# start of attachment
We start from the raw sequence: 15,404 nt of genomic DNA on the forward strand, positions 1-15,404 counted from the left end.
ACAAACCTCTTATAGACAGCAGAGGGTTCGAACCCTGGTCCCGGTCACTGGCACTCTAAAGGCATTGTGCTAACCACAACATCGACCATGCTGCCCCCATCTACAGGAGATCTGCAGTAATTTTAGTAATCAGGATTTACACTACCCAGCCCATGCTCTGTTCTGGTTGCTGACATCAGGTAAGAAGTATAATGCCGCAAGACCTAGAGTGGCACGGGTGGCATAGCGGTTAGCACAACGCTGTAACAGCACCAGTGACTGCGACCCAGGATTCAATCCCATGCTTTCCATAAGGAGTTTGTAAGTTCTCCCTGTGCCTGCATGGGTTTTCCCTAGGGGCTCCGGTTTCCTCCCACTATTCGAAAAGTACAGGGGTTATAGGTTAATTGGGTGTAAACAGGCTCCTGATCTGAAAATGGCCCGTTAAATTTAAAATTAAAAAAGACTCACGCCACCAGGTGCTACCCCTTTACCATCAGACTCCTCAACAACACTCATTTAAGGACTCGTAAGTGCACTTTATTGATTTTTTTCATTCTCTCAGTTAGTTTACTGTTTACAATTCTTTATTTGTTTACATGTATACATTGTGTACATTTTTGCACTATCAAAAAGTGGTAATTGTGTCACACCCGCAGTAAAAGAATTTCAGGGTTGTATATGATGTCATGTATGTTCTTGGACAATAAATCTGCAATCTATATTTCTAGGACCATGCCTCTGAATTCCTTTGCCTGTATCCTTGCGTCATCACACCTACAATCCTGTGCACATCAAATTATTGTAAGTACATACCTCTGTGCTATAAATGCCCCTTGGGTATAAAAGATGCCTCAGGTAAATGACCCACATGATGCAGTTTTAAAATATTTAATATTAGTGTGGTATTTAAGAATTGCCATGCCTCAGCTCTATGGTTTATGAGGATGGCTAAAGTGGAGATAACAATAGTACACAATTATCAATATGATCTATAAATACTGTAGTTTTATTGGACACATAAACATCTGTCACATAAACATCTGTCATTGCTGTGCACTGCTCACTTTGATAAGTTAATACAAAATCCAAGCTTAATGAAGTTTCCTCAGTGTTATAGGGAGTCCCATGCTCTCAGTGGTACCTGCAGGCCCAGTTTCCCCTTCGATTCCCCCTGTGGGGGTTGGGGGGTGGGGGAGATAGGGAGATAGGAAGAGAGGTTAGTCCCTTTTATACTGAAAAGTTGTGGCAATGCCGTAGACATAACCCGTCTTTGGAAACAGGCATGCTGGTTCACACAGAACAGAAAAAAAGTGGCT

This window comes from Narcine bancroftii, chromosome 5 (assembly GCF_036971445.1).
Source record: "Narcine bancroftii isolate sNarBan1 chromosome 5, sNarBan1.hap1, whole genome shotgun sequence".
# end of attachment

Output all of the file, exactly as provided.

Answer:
We start from the raw sequence: 15,404 nt of genomic DNA on the forward strand, positions 1-15,404 counted from the left end.
ACAAACCTCTTATAGACAGCAGAGGGTTCGAACCCTGGTCCCGGTCACTGGCACTCTAAAGGCATTGTGCTAACCACAACATCGACCATGCTGCCCCCATCTACAGGAGATCTGCAGTAATTTTAGTAATCAGGATTTACACTACCCAGCCCATGCTCTGTTCTGGTTGCTGACATCAGGTAAGAAGTATAATGCCGCAAGACCTAGAGTGGCACGGGTGGCATAGCGGTTAGCACAACGCTGTAACAGCACCAGTGACTGCGACCCAGGATTCAATCCCATGCTTTCCATAAGGAGTTTGTAAGTTCTCCCTGTGCCTGCATGGGTTTTCCCTAGGGGCTCCGGTTTCCTCCCACTATTCGAAAAGTACAGGGGTTATAGGTTAATTGGGTGTAAACAGGCTCCTGATCTGAAAATGGCCCGTTAAATTTAAAATTAAAAAAGACTCACGCCACCAGGTGCTACCCCTTTACCATCAGACTCCTCAACAACACTCATTTAAGGACTCGTAAGTGCACTTTATTGATTTTTTTCATTCTCTCAGTTAGTTTACTGTTTACAATTCTTTATTTGTTTACATGTATACATTGTGTACATTTTTGCACTATCAAAAAGTGGTAATTGTGTCACACCCGCAGTAAAAGAATTTCAGGGTTGTATATGATGTCATGTATGTTCTTGGACAATAAATCTGCAATCTATATTTCTAGGACCATGCCTCTGAATTCCTTTGCCTGTATCCTTGCGTCATCACACCTACAATCCTGTGCACATCAAATTATTGTAAGTACATACCTCTGTGCTATAAATGCCCCTTGGGTATAAAAGATGCCTCAGGTAAATGACCCACATGATGCAGTTTTAAAATATTTAATATTAGTGTGGTATTTAAGAATTGCCATGCCTCAGCTCTATGGTTTATGAGGATGGCTAAAGTGGAGATAACAATAGTACACAATTATCAATATGATCTATAAATACTGTAGTTTTATTGGACACATAAACATCTGTCACATAAACATCTGTCATTGCTGTGCACTGCTCACTTTGATAAGTTAATACAAAATCCAAGCTTAATGAAGTTTCCTCAGTGTTATAGGGAGTCCCATGCTCTCAGTGGTACCTGCAGGCCCAGTTTCCCCTTCGATTCCCCCTGTGGGGGTTGGGGGGTGGGGGAGATAGGGAGATAGGAAGAGAGGTTAGTCCCTTTTATACTGAAAAGTTGTGGCAATGCCGTAGACATAACCCGTCTTTGGAAACAGGCATGCTGGTTCACACAGAACAGAAAAAAAGTGGCT

This window comes from Narcine bancroftii, chromosome 5 (assembly GCF_036971445.1).
Source record: "Narcine bancroftii isolate sNarBan1 chromosome 5, sNarBan1.hap1, whole genome shotgun sequence".